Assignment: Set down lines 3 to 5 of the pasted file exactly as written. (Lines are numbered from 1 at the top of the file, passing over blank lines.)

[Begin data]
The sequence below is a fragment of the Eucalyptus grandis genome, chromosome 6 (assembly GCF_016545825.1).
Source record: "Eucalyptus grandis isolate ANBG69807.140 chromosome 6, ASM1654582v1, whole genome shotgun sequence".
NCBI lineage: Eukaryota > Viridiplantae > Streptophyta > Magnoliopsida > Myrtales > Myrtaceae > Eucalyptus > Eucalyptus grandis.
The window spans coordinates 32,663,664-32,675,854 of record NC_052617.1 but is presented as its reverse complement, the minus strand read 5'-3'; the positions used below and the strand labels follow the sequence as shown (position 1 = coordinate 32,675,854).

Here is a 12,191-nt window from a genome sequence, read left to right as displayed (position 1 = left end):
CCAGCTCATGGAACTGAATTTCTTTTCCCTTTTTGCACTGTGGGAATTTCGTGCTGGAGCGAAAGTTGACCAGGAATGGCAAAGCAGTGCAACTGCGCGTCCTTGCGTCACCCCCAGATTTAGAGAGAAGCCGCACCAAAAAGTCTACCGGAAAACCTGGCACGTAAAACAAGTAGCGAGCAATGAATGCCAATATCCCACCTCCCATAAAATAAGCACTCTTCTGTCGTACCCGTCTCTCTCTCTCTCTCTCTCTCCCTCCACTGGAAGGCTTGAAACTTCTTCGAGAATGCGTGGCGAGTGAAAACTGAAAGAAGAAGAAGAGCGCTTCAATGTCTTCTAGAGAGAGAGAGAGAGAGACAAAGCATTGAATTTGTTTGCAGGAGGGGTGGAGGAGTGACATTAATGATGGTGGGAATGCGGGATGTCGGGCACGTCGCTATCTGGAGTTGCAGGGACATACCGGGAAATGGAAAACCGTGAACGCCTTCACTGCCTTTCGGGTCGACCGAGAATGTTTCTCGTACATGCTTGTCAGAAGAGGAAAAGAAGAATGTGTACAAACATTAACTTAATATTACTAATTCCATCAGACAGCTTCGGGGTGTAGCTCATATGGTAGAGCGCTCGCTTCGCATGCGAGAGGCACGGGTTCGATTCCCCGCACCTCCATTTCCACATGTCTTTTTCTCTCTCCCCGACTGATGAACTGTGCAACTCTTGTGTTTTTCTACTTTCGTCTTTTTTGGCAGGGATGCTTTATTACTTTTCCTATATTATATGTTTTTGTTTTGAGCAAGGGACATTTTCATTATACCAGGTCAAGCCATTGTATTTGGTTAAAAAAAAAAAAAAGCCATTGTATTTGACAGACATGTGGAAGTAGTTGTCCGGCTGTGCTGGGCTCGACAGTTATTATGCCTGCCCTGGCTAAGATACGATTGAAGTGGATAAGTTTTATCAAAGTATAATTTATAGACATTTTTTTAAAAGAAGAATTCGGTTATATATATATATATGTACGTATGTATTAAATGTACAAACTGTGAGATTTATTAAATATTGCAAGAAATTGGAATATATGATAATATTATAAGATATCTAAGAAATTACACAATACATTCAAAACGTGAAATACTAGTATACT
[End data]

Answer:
NCBI lineage: Eukaryota > Viridiplantae > Streptophyta > Magnoliopsida > Myrtales > Myrtaceae > Eucalyptus > Eucalyptus grandis.
The window spans coordinates 32,663,664-32,675,854 of record NC_052617.1 but is presented as its reverse complement, the minus strand read 5'-3'; the positions used below and the strand labels follow the sequence as shown (position 1 = coordinate 32,675,854).

Here is a 12,191-nt window from a genome sequence, read left to right as displayed (position 1 = left end):